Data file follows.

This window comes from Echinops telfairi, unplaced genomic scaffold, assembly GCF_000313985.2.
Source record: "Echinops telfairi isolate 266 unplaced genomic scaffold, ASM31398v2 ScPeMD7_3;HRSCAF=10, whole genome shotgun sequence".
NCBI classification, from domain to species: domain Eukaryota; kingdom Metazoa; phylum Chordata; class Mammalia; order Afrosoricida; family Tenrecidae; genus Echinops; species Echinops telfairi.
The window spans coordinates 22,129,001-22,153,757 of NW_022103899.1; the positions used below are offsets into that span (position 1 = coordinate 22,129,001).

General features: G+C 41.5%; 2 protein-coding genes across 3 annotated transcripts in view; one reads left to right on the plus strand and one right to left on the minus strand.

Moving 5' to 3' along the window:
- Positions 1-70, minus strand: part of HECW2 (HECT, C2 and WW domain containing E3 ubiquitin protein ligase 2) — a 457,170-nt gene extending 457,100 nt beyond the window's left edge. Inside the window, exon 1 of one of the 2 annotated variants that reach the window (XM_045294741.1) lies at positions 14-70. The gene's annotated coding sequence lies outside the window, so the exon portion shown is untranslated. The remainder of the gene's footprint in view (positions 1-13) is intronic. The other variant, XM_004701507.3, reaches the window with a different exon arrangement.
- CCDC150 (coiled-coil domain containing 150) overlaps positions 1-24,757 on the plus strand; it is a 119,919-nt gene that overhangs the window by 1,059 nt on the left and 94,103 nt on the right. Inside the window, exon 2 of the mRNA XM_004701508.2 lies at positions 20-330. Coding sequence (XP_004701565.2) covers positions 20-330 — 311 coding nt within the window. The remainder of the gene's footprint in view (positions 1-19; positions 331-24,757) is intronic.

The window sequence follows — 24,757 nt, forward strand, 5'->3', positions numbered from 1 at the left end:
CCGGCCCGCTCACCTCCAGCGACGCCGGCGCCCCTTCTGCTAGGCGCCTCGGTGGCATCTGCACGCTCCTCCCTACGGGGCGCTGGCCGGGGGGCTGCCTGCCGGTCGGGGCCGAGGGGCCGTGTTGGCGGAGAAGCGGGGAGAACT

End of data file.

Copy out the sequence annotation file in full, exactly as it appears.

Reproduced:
This window comes from Echinops telfairi, unplaced genomic scaffold, assembly GCF_000313985.2.
Source record: "Echinops telfairi isolate 266 unplaced genomic scaffold, ASM31398v2 ScPeMD7_3;HRSCAF=10, whole genome shotgun sequence".
NCBI classification, from domain to species: domain Eukaryota; kingdom Metazoa; phylum Chordata; class Mammalia; order Afrosoricida; family Tenrecidae; genus Echinops; species Echinops telfairi.
The window spans coordinates 22,129,001-22,153,757 of NW_022103899.1; the positions used below are offsets into that span (position 1 = coordinate 22,129,001).

General features: G+C 41.5%; 2 protein-coding genes across 3 annotated transcripts in view; one reads left to right on the plus strand and one right to left on the minus strand.

Moving 5' to 3' along the window:
- Positions 1-70, minus strand: part of HECW2 (HECT, C2 and WW domain containing E3 ubiquitin protein ligase 2) — a 457,170-nt gene extending 457,100 nt beyond the window's left edge. Inside the window, exon 1 of one of the 2 annotated variants that reach the window (XM_045294741.1) lies at positions 14-70. The gene's annotated coding sequence lies outside the window, so the exon portion shown is untranslated. The remainder of the gene's footprint in view (positions 1-13) is intronic. The other variant, XM_004701507.3, reaches the window with a different exon arrangement.
- CCDC150 (coiled-coil domain containing 150) overlaps positions 1-24,757 on the plus strand; it is a 119,919-nt gene that overhangs the window by 1,059 nt on the left and 94,103 nt on the right. Inside the window, exon 2 of the mRNA XM_004701508.2 lies at positions 20-330. Coding sequence (XP_004701565.2) covers positions 20-330 — 311 coding nt within the window. The remainder of the gene's footprint in view (positions 1-19; positions 331-24,757) is intronic.

The window sequence follows — 24,757 nt, forward strand, 5'->3', positions numbered from 1 at the left end:
CCGGCCCGCTCACCTCCAGCGACGCCGGCGCCCCTTCTGCTAGGCGCCTCGGTGGCATCTGCACGCTCCTCCCTACGGGGCGCTGGCCGGGGGGCTGCCTGCCGGTCGGGGCCGAGGGGCCGTGTTGGCGGAGAAGCGGGGAGAACT